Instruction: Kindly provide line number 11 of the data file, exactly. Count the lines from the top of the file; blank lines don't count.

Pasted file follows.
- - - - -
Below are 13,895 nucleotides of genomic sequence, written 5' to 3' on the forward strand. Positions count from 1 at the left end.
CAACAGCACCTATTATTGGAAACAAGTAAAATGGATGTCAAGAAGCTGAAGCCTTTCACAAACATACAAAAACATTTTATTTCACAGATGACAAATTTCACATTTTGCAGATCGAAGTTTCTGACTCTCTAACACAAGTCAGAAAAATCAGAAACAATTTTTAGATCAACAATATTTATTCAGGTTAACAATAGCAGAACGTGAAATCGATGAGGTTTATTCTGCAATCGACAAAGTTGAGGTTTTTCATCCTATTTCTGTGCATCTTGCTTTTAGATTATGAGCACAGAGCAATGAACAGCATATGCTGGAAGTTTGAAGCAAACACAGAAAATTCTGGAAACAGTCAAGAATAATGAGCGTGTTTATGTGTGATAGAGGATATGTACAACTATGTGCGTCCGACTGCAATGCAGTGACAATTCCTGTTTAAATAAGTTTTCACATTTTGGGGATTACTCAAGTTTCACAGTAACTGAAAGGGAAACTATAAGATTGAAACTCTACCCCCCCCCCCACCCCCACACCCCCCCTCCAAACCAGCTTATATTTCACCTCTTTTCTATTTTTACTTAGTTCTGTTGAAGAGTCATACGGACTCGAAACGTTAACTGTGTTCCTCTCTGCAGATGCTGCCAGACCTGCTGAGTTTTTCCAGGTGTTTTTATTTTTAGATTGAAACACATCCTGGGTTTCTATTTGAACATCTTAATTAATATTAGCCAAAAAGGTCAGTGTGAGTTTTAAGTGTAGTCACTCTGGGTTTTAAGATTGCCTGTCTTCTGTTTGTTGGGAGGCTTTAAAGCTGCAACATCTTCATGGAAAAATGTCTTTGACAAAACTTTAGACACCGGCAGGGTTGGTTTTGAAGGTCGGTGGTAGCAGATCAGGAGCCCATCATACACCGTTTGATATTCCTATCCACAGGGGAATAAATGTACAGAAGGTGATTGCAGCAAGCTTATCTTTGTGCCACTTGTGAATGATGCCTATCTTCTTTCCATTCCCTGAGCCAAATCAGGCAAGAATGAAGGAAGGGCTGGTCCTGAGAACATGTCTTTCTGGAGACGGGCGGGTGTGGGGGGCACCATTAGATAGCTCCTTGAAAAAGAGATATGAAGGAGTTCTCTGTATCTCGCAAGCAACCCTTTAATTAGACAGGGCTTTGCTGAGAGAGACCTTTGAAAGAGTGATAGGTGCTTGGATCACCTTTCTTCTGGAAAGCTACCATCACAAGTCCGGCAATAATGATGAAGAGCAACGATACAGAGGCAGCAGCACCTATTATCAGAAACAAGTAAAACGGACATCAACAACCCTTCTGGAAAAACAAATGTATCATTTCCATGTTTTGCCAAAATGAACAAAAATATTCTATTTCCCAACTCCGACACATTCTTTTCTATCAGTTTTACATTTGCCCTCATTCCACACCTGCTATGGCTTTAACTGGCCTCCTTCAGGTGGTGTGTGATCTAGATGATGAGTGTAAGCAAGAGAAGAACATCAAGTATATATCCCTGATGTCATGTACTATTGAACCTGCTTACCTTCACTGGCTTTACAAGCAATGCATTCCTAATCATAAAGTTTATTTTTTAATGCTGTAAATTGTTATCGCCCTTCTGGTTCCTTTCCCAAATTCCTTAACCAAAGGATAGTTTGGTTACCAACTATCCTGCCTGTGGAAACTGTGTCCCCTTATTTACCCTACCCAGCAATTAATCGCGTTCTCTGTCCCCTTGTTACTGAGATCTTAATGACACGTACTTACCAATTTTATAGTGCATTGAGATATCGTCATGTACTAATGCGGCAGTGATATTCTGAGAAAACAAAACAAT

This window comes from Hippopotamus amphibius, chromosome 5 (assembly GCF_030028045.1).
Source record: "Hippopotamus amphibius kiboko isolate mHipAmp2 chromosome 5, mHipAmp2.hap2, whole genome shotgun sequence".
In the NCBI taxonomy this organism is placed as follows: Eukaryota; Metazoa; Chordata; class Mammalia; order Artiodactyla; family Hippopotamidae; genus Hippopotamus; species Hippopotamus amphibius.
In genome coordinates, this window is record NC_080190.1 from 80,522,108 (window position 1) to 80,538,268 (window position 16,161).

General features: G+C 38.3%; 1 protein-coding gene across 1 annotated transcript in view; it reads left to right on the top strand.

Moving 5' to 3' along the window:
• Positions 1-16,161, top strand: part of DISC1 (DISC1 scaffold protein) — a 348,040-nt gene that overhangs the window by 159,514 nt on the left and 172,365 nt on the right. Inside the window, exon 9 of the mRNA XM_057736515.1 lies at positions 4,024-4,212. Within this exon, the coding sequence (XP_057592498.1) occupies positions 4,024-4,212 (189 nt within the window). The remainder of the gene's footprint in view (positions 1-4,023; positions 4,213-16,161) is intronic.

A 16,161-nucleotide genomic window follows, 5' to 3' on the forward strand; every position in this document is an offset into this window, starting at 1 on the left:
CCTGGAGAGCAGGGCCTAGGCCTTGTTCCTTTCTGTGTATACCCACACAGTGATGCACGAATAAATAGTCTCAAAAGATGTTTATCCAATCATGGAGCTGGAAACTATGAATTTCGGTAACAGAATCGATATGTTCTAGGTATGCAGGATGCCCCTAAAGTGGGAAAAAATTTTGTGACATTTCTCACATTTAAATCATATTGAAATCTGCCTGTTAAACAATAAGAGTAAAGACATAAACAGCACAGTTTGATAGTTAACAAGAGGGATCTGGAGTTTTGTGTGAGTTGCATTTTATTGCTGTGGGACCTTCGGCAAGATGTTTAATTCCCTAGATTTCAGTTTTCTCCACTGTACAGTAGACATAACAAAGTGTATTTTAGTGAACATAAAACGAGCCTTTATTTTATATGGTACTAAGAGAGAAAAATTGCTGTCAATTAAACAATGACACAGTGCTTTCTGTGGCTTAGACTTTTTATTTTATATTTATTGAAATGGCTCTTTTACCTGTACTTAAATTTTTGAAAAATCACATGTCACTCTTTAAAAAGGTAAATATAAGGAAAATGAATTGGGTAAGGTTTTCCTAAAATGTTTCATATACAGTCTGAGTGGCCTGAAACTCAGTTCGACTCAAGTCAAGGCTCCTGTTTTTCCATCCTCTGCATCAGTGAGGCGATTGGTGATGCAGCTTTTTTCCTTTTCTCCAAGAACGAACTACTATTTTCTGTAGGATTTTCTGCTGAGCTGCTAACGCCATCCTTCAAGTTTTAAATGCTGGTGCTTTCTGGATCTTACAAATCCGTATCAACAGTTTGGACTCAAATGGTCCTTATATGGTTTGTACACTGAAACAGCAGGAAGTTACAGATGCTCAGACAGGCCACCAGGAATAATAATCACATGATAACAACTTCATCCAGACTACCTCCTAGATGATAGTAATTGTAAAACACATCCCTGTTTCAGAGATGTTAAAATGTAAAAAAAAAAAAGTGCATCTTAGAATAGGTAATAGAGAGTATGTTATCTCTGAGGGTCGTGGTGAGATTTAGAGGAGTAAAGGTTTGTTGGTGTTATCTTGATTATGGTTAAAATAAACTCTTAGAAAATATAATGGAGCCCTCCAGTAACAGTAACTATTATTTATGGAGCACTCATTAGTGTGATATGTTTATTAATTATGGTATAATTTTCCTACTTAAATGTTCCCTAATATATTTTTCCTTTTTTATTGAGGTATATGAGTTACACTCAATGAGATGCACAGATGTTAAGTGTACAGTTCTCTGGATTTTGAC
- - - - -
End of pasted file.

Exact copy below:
CCTGGAGAGCAGGGCCTAGGCCTTGTTCCTTTCTGTGTATACCCACACAGTGATGCACGAATAAATAGTCTCAAAAGATGTTTATCCAATCATGGAGCTGGAAACTATGAATTTCGGTAACAGAATCGATATGTTCTAGGTATGCAGGATGCCCCTAAAGTGGGAAAAAATTTTGTGACATTTCTCACATTTAAATCATATTGAAATCTGCCTGTTAAACAATAAGAGTAAAGACATAAACAGCACAGTTTGATAGTTAACAAGAGGGATCTGGAGTTTTGTGTGAGTTGCATTTTATTGCTGTGGGACCTTCGGCAAGATGTTTAATTCCCTAGATTTCAGTTTTCTCCACTGTACAGTAGACATAACAAAGTGTATTTTAGTGAACATAAAACGAGCCTTTATTTTATATGGTACTAAGAGAGAAAAATTGCTGTCAATTAAACAATGACACAGTGCTTTCTGTGGCTTAGACTTTTTATTTTATATTTATTGAAATGGCTCTTTTACCTGTACTTAAATTTTTGAAAAATCACATGTCACTCTTTAAAAAGGTAAATATAAGGAAAATGAATTGGGTAAGGTTTTCCTAAAATGTTTCATATACAGTCTGAGTGGCCTGAAACTCAGTTCGACTCAAGTCAAGGCTCCTGTTTTTCCATCCTCTGCATCAGTGAGGCGATTGGTGATGCAGCTTTTTTCCTTTTCTCCAAGAACGAACTACTATTTTCTGTAGGATTTTCTGCTGAGCTGCTAACGCCATCCTTCAAGTTTTAAATGCTGGTGCTTTCTGGATCTTACAAATCCGTATCAACAGTTTGGACTCAAATGGTCCTTATATGGTTTGTACACTGAAACAGCAGGAAGTTACAGATGCTCAGACAGGCCACCAGGAATAATAATCACATGATAACAACTTCATCCAGACTACCTCCTAGATGATAGTAATTGTAAAACACATCCCTGTTTCAGAGATGTTAAAATGTAAAAAAAAAAAAGTGCATCTTAGAATAGGTAATAGAGAGTATGTTATCTCTGAGGGTCGTGGTGAGATTTAGAGGAGTAAAGGTTTGTTGGTGTTATCTTGATTATGGTTAAAATAAACTCTTAGAAAATATAATGGAGCCCTCCAGTAACAGTAACTATTATTTATGGAGCACTCATTAGTGTGATATGTTTATTAATTATGGTATAATTTTCCTACTTAAATGTTCCCTAATATATTTTTCCTTTTTTATTGAGGTATATGAGTTACACTCAATGAGATGCACAGATGTTAAGTGTACAGTTCTCTGGATTTTGAC